Blowback and Other Surprising Consequences

US government policies have consequences—both foreseen and unforeseen. Thirty years ago, we armed Afghani rebels, the mujahedeen, in their fight against the Soviet Union, the so-called “evil empire.” One of those rebels was named Osama bin Laden, and you know the rest of that story. The CIA has a term for this kind of operation gone amuck: “blowback.” Blowback happens when an operation’s goals boomerang, coming back to hit us in the face. If results like these are unintended, are we still responsible? Perhaps not surprisingly, the Torah’s answer is “yes.”

In this week’s Torah portion, we read the following verse: “If fire breaks out and catches in thorns, so that the sheaves or the standing corn or the field are consumed; he that kindled the fire shall surely make restitution.” (Ex. 22:5). In other words, winds have sent a spark to your neighbor’s property; through no fault of your own, a fire has started next door. Yet you are liable for the damages.

Now, there is a difference between blame and responsibility. Abraham Joshua Heschel said in a different context: “Few are guilty, all are responsible.” The blame for 9/11 rests on the fanatic suicide bombers and Al Qaeda. However, our tradition holds us accountable for our actions’ long-range consequences. The Rabbis in the Talmud (B. Bava Kama 60a-b) explain that the detailed list in our verse—“thorns, sheaves, and standing corn,” is meant to cover all possibilities: we are responsible for any and all damage we cause. But Rabbi Judah extends the liability farther: if a person sets a fire, that person is answerable also for unseen damage. Our responsibility covers a wide spectrum of unintended consequences.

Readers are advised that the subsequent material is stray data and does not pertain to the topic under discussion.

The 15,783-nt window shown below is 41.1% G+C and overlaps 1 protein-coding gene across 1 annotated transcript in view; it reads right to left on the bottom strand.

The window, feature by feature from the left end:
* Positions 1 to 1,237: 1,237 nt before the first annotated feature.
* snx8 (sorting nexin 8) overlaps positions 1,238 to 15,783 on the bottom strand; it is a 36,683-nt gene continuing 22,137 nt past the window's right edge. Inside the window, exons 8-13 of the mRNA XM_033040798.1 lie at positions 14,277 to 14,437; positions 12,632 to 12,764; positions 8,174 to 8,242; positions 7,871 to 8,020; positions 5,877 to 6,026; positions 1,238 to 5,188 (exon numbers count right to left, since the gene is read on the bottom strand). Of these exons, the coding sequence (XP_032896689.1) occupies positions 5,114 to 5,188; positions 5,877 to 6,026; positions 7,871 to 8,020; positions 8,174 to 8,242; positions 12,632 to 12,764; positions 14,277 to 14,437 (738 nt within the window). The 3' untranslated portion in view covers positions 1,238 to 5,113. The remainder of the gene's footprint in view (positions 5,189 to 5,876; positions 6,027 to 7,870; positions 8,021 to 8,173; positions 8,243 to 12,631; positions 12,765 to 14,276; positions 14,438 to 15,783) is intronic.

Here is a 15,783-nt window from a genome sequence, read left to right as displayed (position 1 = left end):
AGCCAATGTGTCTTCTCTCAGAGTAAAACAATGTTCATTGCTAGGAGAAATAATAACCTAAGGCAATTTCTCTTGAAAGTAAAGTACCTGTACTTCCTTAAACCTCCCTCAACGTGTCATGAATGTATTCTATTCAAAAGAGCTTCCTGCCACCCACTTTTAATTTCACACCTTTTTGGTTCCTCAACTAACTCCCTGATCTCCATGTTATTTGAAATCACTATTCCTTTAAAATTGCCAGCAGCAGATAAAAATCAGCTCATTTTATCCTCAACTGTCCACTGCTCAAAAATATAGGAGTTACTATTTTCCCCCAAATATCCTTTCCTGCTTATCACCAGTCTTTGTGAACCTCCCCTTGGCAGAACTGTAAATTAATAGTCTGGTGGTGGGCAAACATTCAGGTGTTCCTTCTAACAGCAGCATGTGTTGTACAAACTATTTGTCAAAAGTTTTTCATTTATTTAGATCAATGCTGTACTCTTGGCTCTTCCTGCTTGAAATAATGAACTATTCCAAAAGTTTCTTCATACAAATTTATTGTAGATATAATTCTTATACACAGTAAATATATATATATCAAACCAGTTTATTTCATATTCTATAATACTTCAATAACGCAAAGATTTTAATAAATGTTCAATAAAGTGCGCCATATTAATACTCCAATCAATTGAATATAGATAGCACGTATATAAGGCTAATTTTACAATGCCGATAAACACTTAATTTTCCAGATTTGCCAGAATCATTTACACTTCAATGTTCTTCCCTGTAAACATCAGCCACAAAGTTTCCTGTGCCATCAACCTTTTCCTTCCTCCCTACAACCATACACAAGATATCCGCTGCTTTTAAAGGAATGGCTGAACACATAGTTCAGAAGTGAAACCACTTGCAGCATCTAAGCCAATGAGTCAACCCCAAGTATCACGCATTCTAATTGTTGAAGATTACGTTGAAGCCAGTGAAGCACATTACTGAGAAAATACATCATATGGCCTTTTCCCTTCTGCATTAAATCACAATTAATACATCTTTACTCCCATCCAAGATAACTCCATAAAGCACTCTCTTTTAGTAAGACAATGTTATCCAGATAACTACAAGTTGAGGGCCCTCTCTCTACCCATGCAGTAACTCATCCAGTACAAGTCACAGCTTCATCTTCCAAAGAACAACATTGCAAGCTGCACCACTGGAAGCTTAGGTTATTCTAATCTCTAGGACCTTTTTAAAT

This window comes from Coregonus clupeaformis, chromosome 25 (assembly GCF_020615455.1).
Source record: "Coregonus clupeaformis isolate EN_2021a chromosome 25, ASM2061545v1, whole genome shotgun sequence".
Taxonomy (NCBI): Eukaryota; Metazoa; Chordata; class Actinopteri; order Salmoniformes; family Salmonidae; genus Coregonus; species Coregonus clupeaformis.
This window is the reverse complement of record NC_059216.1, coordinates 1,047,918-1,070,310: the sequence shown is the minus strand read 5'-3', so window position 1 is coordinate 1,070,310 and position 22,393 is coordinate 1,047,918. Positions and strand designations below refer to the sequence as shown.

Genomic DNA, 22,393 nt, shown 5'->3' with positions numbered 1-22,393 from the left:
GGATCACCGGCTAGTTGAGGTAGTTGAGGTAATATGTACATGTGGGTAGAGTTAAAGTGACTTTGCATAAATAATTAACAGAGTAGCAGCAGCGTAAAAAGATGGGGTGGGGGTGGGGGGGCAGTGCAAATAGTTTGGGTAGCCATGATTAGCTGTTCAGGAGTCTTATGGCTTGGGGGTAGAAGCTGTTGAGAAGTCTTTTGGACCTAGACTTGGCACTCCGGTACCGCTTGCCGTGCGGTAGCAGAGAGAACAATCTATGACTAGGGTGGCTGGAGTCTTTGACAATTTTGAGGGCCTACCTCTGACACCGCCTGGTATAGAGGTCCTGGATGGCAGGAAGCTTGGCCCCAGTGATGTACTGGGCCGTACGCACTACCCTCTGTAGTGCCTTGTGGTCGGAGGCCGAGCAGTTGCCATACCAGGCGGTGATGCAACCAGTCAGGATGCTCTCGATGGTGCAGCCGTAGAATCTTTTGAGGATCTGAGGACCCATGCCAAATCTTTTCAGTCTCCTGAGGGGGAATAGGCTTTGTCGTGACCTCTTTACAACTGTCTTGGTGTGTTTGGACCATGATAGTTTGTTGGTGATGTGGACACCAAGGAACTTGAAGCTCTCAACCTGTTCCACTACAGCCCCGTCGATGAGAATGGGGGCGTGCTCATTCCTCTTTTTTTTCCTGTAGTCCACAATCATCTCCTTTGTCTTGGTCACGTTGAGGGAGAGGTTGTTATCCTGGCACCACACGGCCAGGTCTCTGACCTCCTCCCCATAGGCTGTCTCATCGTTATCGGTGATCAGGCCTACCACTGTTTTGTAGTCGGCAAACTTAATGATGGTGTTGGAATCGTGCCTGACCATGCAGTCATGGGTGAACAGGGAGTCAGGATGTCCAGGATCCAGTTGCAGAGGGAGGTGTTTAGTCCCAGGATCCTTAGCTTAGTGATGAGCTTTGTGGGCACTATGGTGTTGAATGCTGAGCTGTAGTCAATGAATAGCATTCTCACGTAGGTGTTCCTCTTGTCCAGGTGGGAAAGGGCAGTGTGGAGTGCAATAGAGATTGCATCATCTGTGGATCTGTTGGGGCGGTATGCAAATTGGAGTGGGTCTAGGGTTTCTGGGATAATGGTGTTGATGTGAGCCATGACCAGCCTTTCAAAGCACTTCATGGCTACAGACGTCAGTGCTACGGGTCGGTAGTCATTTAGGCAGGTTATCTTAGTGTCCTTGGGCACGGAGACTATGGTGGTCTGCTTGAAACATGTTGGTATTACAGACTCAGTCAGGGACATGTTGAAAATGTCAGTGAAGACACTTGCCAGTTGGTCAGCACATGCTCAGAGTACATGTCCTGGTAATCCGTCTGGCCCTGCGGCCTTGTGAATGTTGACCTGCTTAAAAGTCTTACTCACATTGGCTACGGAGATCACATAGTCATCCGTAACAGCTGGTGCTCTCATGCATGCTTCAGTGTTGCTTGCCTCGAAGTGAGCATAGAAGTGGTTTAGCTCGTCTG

We can think of many examples of unseen or unforeseen damage: a parent, despite good intentions, damages a child emotionally; stockholders, demanding the highest profits, cause manufacturers to seek cheaper labor offshore at the expense of thousands of Americans workers; companies dispose of chemical waste that seeps into our drinking water.

The French Jewish philosopher Emmanuel Levinas notes how fire works. Once it is set: “The wind adds its whims and violences to it. And yet, responsibility is not diminished.”¹ Thinking beyond immediate results is particularly important in our culture marked by quick fixes and instant gratification. Even when it is impossible to predict the impact of our actions, once blowback occurs, we must take the opportunity to examine our part.

But Levinas goes farther. The Talmud tells us that the fire in our verse catches because of the thorns—and thorns, for our sages, represent the wicked. But, they note that the first to be consumed by fire is the stack of corn, which represents the righteous. Why do the righteous perish first? For Levinas, it is because they are held accountable for evil. “They are responsible because they have not been righteous enough.”² According to Levinas, being a good person means nothing in isolation.³ He likens tolerating social injustice and exploitation to “murder.”4 Levinas widens our circle of responsibility to include not only our actions and their long-term effects, but also those of our fellow human beings.

I believe that this startling position is meant as a wake-up call to shake us out of our complacency. Levinas wants to shock us into facing our obligation to the wider human community. So, I have to ask myself: Am I doing anything about the poverty, illiteracy, and violence that exist all around? about human trafficking? about the exploitation of child labor? And, can I respond in a way that will not eventually, inevitably, cause blowback?

For Levinas, this is at the very heart of what it means to be human: Fulfilling our radical responsibility toward the Other. At a time when the selfie represents so much of who we are as a society, isn’t it time to turn our cameras around and focus on the cries of our fellow humans from whose misery we may have benefited?


¹Nine Talmudic Readings, Emmanuel Levinas, translated and with an introduction by Annette Aronowicz, Bloomington and Indianapolis: Indiana University Press, 1990, p. 185.

²Ibid., p. 186

³Ibid., p. 188

4Ibid., p. 193

Rabbi Suzanne Singer has served as rabbi of Temple Beth El in Riverside, CA since February of 2008, where she has led a variety of advocacy efforts through local interfaith organizations.